Book Review: The Square-Root of Summer

I think I’ve managed a first for me in my challenge reading.  I put The Square-Root of Summer by Harriet Reuter Hapgood on my random To-Read list on my phone (I think I stumbled on a blog post review while at work—more on that later, and why it really was work).  I requested it from the library without remembering it clearly—and found myself stumbling accidentally into a parallel universe novel!

Gottie’s world is coming apart.  Literally.  Seventeen, on the cusp of needing to figure out what to do with her life (or at least whether to go to college), Gottie’s attention is focused on the past.  On her grandfather’s death almost a year previously.  On the return of her childhood friend Thomas, out of touch across an ocean for five years.  On the memories of her secret summer fling last year with her brother’s friend.  And all around her, wormholes are opening up, sending her hurtling back into the past.

First, the mechanics of this.  I never quite got them, even though Gottie is a math genius who spends a lot of time discussing equations and theories.  But in practical and storytelling terms, the point is that she’s periodically encountering wormholes which send her mentally (but not physically) flashing back to earlier points in her life.  As the novel progresses, the effects become more dramatic, until she’s physically moving to parallel lives, not moving through time but moving to a universe where an earlier choice caused a change.  And ultimately cause and effect become confused, and things like writing an email response turns out to be the message that inspired the email that she was responding to.  If you see what I mean. Continue reading

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book blogger hopThis week’s Book Blogger Hop question: Can you say this sentence describes you? READING IS MY PASSION.

It’s certainly a passion of mine.  I feel like writing is my more significant passion, but reading supports the writing too.  And purely in terms of time spent on an interest, I spend more time reading than I do on just about anything else!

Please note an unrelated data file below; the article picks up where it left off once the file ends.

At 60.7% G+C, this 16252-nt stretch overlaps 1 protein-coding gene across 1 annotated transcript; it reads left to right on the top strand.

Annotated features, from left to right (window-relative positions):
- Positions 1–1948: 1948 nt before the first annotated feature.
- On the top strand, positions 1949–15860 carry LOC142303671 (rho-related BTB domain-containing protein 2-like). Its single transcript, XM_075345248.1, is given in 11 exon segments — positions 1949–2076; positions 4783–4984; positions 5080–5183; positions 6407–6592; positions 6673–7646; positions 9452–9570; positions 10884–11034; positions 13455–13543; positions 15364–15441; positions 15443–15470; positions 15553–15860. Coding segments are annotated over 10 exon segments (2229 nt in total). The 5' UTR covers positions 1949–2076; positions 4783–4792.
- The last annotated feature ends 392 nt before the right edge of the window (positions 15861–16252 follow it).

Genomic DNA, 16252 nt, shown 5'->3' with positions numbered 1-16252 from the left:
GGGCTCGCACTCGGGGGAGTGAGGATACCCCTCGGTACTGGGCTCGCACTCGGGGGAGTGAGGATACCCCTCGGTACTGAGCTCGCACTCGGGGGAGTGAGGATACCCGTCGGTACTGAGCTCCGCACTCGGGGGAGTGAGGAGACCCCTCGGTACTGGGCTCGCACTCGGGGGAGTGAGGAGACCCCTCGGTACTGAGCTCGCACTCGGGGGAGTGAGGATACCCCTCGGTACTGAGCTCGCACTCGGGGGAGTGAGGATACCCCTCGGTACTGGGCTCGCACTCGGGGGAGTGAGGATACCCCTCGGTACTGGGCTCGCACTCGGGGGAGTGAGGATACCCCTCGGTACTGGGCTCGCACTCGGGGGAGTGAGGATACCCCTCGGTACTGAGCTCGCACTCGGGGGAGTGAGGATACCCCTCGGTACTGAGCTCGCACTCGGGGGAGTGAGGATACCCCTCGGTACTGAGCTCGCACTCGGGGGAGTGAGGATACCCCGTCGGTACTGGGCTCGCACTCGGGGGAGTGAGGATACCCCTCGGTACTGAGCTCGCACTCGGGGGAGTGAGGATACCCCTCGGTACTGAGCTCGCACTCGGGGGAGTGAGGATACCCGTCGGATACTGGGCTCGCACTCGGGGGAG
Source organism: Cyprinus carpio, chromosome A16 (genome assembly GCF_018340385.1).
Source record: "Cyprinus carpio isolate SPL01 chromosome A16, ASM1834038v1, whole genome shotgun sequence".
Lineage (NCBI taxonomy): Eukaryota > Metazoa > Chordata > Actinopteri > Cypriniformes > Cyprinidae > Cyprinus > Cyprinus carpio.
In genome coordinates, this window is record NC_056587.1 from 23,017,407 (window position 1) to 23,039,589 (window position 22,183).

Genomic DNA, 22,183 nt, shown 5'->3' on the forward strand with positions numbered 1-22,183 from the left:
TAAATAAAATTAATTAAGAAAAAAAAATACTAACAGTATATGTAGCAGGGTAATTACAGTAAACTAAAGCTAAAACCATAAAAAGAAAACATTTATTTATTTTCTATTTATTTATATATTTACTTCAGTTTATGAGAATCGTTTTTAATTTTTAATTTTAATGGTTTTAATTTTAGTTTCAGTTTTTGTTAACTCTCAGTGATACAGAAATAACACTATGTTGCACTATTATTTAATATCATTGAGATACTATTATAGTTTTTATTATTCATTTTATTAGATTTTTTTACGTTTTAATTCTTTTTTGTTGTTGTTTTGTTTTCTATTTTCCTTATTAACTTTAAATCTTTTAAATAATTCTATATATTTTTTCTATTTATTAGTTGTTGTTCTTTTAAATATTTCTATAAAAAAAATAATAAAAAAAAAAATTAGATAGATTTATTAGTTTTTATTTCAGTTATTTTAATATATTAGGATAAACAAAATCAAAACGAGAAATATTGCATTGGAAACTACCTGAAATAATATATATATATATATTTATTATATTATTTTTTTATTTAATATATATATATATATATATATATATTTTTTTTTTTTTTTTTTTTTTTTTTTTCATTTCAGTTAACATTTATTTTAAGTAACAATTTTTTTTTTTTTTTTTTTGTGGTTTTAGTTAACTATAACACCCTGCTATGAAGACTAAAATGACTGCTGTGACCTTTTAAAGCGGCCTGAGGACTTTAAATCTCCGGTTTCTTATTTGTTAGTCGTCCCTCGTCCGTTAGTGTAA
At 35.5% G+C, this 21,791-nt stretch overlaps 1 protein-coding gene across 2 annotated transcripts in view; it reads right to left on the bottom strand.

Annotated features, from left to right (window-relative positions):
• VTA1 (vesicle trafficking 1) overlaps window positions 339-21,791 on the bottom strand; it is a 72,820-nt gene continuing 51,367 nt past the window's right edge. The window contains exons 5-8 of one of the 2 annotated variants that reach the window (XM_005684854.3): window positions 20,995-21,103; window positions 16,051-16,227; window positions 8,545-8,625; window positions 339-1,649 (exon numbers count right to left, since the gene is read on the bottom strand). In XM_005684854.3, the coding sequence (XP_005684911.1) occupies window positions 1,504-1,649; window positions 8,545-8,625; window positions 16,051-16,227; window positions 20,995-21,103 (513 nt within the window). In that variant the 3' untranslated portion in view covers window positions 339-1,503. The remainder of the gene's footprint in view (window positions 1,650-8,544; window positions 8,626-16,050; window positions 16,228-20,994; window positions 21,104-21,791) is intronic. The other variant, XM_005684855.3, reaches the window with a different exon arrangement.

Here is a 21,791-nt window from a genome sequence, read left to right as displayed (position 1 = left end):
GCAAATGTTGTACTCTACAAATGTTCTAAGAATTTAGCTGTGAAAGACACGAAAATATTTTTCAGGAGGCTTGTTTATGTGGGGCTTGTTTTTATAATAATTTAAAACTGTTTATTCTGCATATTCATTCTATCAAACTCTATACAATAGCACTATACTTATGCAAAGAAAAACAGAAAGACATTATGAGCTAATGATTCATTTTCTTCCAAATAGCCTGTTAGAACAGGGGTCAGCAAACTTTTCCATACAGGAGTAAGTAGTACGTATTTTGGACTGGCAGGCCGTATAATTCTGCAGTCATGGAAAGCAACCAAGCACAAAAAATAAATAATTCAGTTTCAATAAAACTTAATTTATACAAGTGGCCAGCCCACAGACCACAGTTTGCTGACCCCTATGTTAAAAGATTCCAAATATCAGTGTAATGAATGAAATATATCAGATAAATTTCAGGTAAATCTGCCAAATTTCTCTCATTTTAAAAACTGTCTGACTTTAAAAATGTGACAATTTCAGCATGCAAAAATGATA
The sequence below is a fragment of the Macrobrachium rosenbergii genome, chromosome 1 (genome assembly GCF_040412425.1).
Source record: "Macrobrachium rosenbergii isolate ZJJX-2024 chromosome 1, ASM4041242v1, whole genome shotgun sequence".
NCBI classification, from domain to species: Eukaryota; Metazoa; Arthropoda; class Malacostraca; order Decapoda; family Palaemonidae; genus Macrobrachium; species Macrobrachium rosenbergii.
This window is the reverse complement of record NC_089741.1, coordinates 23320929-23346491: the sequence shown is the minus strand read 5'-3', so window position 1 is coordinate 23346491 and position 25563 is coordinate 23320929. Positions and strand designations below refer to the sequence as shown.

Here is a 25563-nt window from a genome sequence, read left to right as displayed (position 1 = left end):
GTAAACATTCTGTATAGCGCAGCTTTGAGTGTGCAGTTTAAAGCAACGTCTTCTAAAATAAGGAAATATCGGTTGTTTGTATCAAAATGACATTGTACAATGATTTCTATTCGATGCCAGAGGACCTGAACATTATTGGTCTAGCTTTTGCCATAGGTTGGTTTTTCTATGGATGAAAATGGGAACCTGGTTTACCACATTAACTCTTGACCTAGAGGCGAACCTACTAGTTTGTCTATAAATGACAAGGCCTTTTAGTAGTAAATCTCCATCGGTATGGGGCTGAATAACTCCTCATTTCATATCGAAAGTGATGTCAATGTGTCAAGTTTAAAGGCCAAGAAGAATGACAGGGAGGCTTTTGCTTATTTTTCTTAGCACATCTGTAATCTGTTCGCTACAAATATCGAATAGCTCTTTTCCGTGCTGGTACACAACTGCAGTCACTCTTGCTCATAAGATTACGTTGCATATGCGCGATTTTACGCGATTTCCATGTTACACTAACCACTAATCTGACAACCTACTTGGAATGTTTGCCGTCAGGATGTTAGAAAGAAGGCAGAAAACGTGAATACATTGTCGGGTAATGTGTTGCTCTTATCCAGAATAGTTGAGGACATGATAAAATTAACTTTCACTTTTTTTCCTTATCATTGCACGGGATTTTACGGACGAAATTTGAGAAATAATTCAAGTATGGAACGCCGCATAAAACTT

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Book Review: Rebecca by Daphne du Maurier

I was recently perusing my bookshelves for something to read (this comes up less often than you’d think—usually I have a stack from the library) and settled on an old favorite classic: Rebecca by Daphne du Maurier.

The tale begins with one of my favorite opening lines in all of literature: “Last night I dreamt I went to Manderley again.” (It’s best in a British accent, and preferably Joan Fontaine’s voice.)  The never-named narrator goes on to describe her whirlwind courtship with Maxim de Winter, her arrival with him at his ancestral estate of Manderley, and her growing realization that the memory of the deceased Rebecca, the first Mrs. de Winter, still holds powerful sway over the house and their lives.

This is a delightful, wonderful read in so many, many ways.  I love the narrator, the second Mrs. de Winter.  I love that we never learn her name—that’s such a brilliant writing device.  Throughout the book she’s overwhelmed by the overwhelming presence of Rebecca, and even her name is obscured.  The second Mrs. de Winter also slots nicely into a couple of my favorite literary types.  I love heroines who think they’re ordinary who discover their own power, and I have a serious soft spot for children who are disregarded by the adults in their lives.  The second Mrs. de Winter is definitely the first type, and has elements of the second too, even though she’s twenty-one.